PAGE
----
The Enormity of it All

The Enormity of it All

Lucia Maya, Elizabeth Blue, Jade Beall, Elizabeth Meagher

Lucia Maya and Elizabeth Blue, April, 2012.  photo by Jade Beall

Yesterday I was having lunch with a dear friend, who is very insightful and intuitive, and has two sons the same ages as my two daughters.  She asked me, with concern, for the second time in two weeks, if I was really taking the time and space to allow for the enormity of what has happened.  It felt like she was asking if I truly grasped the magnitude of what has happened to me, my daughter’s death a year ago.  I didn’t really know how to answer her and I still don’t.

On the one hand, I started to feel like maybe I wasn’t doing this grieving “right”, which I’m sure was far from what she intended.  As a mother, it’s such a familiar place to go: if this looks different, or is not what is expected by others, maybe I’m not doing it right.  Though much of my mothering has looked “different” (as is how I live my life), and I can see things I could have done better, overall I’ve mothered the best way I know how, following my heart and modeling that for my daughters.  Still, it’s easy to be vulnerable as a parent, to question if we’re doing the right thing. Guilt seems to come along with parenthood and the enormous responsibilities we’re honored with in bringing someone into the world.

What I said to my friend is that I feel like my main work now is healing through grieving, and taking the time to heal in whatever ways I can.  For me, this means a lot of time alone, listening to music where I often receive messages from Elizabeth, meditating, reading, watching tv on netflix for hours when I need to (all of “Orange is the New Black” during 2 really hard days). It means getting acupuncture and bodywork, talking to good friends, asking family to be around for difficult times, like birthdays and anniversaries, asking for support…It means saying no to many invitations and events, listening deeply to what I really want to do, and leaving when I’m tired and feeling full. It means spending time with my younger daughter, visiting her more often, connecting with her and wanting to be closer with her.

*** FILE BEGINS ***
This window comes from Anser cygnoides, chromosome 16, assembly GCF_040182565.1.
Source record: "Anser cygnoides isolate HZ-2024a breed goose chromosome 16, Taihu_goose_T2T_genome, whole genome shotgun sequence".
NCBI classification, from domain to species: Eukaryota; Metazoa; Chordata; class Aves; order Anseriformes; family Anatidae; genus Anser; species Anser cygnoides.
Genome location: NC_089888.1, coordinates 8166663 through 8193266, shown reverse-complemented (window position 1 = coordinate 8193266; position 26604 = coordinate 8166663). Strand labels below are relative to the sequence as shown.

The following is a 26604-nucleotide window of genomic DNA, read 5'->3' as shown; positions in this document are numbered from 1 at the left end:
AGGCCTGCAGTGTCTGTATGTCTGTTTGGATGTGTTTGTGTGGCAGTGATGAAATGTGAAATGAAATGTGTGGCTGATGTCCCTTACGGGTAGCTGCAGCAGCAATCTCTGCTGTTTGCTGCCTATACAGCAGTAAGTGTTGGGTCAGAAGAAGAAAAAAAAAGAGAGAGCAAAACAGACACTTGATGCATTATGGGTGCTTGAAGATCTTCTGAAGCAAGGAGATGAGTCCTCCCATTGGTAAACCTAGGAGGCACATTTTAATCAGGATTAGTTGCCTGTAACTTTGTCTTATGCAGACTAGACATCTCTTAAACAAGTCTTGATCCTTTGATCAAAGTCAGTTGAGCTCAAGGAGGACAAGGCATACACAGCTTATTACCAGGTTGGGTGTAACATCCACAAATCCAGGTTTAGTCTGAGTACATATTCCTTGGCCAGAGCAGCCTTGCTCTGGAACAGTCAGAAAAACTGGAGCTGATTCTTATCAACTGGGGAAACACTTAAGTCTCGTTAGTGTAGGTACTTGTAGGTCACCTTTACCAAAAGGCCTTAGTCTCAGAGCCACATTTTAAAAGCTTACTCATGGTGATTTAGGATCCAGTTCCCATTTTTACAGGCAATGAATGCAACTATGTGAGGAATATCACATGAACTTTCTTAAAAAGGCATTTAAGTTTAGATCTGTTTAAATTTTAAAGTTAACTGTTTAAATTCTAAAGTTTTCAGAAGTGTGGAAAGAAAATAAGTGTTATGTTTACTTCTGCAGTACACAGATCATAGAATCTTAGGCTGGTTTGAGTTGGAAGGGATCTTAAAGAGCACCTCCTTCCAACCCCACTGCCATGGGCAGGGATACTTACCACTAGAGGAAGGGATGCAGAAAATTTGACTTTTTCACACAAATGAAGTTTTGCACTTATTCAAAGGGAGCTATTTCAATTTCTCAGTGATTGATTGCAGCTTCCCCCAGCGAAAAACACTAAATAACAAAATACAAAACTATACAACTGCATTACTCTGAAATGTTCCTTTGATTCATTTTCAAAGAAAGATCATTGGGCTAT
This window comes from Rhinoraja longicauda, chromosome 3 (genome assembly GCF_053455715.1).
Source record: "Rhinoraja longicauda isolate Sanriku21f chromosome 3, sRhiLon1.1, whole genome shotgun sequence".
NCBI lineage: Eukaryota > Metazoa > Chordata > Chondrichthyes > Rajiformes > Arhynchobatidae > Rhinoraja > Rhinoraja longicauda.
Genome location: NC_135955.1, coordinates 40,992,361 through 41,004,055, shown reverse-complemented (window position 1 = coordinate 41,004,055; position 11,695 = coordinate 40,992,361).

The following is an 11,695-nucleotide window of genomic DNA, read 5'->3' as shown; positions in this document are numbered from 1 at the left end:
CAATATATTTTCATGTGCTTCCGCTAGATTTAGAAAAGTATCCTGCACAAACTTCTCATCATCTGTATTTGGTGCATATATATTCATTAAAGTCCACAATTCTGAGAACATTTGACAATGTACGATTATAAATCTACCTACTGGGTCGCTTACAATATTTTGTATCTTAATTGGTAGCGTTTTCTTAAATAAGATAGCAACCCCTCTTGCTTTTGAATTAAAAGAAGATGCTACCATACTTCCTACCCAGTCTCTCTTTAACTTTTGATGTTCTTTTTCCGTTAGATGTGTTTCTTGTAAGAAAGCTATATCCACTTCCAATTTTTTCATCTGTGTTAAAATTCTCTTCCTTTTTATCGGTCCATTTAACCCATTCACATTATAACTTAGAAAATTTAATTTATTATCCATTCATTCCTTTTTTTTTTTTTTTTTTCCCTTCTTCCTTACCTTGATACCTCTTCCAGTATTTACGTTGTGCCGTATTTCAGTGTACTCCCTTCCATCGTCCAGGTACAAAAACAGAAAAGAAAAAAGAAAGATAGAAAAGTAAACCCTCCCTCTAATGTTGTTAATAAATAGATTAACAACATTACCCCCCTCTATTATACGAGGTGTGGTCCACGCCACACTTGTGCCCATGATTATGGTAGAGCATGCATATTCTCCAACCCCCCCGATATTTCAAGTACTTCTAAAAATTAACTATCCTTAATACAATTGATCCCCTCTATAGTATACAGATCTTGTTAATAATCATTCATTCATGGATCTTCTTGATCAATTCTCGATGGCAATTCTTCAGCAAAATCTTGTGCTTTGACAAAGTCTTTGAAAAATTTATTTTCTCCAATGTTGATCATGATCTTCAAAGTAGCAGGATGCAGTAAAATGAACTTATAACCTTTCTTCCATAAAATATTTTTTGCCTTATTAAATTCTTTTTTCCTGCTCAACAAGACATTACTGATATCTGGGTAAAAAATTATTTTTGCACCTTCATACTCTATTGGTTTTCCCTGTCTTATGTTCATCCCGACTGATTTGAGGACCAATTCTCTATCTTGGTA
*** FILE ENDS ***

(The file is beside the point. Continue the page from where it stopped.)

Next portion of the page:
It also means seeing clients, offering the healing work I do, which I love – it helps me to focus on someone else, listening with my full presence, feeling like I’m in service and contributing, and it makes me feel better as I receive the Reiki as it flows through me to my client.  Teaching Reiki and facilitating healing circles and retreats also brings me joy, and is another way that I feel Elizabeth’s presence, sitting with me and supporting me, as I ask to be the clearest channel for the teachings to flow through. It also allows me the opportunity to share some of what I learned from Elizabeth about living and dying with grace, which helps bring some greater meaning to this intense journey of transformation.

It means writing, combing through my emails and journals, Elizabeth’s writing and photographs, and sharing these with all of you, listening for the guidance about the timing. Receiving feedback about how this affects you has been an amazing balm for my heart.